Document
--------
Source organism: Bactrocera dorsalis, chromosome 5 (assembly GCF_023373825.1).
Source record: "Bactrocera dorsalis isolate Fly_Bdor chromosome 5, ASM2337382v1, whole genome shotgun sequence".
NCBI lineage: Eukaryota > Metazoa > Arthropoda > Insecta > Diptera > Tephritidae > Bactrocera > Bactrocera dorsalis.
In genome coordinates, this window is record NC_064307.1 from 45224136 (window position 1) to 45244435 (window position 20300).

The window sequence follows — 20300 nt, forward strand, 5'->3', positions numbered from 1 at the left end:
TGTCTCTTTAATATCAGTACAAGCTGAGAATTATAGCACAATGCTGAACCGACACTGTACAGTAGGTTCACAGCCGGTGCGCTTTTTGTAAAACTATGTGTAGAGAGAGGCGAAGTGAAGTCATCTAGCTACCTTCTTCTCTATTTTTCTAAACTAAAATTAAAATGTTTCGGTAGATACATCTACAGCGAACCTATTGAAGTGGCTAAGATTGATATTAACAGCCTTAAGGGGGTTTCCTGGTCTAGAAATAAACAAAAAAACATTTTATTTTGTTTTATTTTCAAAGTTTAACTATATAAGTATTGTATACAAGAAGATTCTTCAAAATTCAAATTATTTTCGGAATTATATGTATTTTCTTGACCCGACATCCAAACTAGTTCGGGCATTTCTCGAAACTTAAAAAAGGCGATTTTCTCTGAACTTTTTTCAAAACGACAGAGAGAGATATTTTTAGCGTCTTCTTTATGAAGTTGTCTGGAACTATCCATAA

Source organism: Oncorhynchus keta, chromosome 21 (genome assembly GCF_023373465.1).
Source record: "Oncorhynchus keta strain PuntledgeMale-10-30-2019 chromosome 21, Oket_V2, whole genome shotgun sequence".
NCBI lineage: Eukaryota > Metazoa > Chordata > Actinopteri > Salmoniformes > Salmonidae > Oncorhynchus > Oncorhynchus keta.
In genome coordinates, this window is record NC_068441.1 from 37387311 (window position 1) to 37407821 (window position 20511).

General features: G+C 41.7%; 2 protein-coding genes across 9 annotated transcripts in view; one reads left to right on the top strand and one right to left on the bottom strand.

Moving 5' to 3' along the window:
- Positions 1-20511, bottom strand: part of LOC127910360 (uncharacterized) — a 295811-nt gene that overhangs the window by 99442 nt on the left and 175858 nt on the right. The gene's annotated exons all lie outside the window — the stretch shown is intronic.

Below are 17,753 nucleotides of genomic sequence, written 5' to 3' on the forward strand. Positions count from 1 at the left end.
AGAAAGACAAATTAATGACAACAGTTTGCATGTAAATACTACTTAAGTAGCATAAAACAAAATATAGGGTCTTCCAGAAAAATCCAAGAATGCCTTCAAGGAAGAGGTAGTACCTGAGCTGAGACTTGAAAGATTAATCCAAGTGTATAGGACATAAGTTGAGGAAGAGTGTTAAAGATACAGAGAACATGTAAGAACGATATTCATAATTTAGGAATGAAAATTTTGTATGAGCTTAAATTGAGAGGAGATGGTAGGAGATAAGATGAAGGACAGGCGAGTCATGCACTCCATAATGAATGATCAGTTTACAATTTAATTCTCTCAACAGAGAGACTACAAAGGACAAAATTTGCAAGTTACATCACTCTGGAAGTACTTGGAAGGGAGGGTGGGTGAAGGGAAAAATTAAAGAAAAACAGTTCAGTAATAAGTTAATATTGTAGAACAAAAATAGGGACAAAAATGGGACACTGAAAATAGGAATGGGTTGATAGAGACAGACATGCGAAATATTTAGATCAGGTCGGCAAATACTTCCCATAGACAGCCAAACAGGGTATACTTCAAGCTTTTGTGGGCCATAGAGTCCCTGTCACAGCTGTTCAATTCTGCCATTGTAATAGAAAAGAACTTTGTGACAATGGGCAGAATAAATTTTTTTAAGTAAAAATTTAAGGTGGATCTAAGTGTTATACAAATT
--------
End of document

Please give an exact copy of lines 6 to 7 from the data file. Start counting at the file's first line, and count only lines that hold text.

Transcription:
TGTCTCTTTAATATCAGTACAAGCTGAGAATTATAGCACAATGCTGAACCGACACTGTACAGTAGGTTCACAGCCGGTGCGCTTTTTGTAAAACTATGTGTAGAGAGAGGCGAAGTGAAGTCATCTAGCTACCTTCTTCTCTATTTTTCTAAACTAAAATTAAAATGTTTCGGTAGATACATCTACAGCGAACCTATTGAAGTGGCTAAGATTGATATTAACAGCCTTAAGGGGGTTTCCTGGTCTAGAAATAAACAAAAAAACATTTTATTTTGTTTTATTTTCAAAGTTTAACTATATAAGTATTGTATACAAGAAGATTCTTCAAAATTCAAATTATTTTCGGAATTATATGTATTTTCTTGACCCGACATCCAAACTAGTTCGGGCATTTCTCGAAACTTAAAAAAGGCGATTTTCTCTGAACTTTTTTCAAAACGACAGAGAGAGATATTTTTAGCGTCTTCTTTATGAAGTTGTCTGGAACTATCCATAA

Source organism: Oncorhynchus keta, chromosome 21 (genome assembly GCF_023373465.1).